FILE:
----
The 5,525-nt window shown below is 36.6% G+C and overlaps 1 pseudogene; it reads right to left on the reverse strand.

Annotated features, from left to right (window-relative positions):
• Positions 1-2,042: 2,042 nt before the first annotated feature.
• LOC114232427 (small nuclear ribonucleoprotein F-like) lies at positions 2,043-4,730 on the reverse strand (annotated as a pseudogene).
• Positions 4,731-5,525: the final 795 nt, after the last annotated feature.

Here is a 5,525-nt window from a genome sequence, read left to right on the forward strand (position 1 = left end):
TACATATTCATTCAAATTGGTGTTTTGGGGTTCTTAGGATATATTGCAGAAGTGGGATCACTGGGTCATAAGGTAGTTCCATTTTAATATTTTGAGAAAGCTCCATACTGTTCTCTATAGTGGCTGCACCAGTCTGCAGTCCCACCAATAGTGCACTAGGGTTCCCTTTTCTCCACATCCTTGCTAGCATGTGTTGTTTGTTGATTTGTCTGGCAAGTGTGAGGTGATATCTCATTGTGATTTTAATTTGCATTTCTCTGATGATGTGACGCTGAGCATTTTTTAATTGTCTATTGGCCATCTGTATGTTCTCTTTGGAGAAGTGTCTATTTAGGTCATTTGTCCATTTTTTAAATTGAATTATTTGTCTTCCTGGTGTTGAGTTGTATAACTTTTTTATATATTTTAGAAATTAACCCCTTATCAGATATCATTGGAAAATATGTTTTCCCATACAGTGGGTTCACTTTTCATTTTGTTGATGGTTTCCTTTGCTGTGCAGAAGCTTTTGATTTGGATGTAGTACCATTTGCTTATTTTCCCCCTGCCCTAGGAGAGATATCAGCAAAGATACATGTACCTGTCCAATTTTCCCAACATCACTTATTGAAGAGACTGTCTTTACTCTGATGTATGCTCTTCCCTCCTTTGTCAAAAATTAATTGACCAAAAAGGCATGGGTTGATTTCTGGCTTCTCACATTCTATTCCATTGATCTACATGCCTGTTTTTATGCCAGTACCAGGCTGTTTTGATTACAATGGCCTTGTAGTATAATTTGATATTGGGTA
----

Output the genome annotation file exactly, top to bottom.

The 5,525-nt window shown below is 36.6% G+C and overlaps 1 pseudogene; it reads right to left on the reverse strand.

Annotated features, from left to right (window-relative positions):
• Positions 1-2,042: 2,042 nt before the first annotated feature.
• LOC114232427 (small nuclear ribonucleoprotein F-like) lies at positions 2,043-4,730 on the reverse strand (annotated as a pseudogene).
• Positions 4,731-5,525: the final 795 nt, after the last annotated feature.

Here is a 5,525-nt window from a genome sequence, read left to right on the forward strand (position 1 = left end):
TACATATTCATTCAAATTGGTGTTTTGGGGTTCTTAGGATATATTGCAGAAGTGGGATCACTGGGTCATAAGGTAGTTCCATTTTAATATTTTGAGAAAGCTCCATACTGTTCTCTATAGTGGCTGCACCAGTCTGCAGTCCCACCAATAGTGCACTAGGGTTCCCTTTTCTCCACATCCTTGCTAGCATGTGTTGTTTGTTGATTTGTCTGGCAAGTGTGAGGTGATATCTCATTGTGATTTTAATTTGCATTTCTCTGATGATGTGACGCTGAGCATTTTTTAATTGTCTATTGGCCATCTGTATGTTCTCTTTGGAGAAGTGTCTATTTAGGTCATTTGTCCATTTTTTAAATTGAATTATTTGTCTTCCTGGTGTTGAGTTGTATAACTTTTTTATATATTTTAGAAATTAACCCCTTATCAGATATCATTGGAAAATATGTTTTCCCATACAGTGGGTTCACTTTTCATTTTGTTGATGGTTTCCTTTGCTGTGCAGAAGCTTTTGATTTGGATGTAGTACCATTTGCTTATTTTCCCCCTGCCCTAGGAGAGATATCAGCAAAGATACATGTACCTGTCCAATTTTCCCAACATCACTTATTGAAGAGACTGTCTTTACTCTGATGTATGCTCTTCCCTCCTTTGTCAAAAATTAATTGACCAAAAAGGCATGGGTTGATTTCTGGCTTCTCACATTCTATTCCATTGATCTACATGCCTGTTTTTATGCCAGTACCAGGCTGTTTTGATTACAATGGCCTTGTAGTATAATTTGATATTGGGTA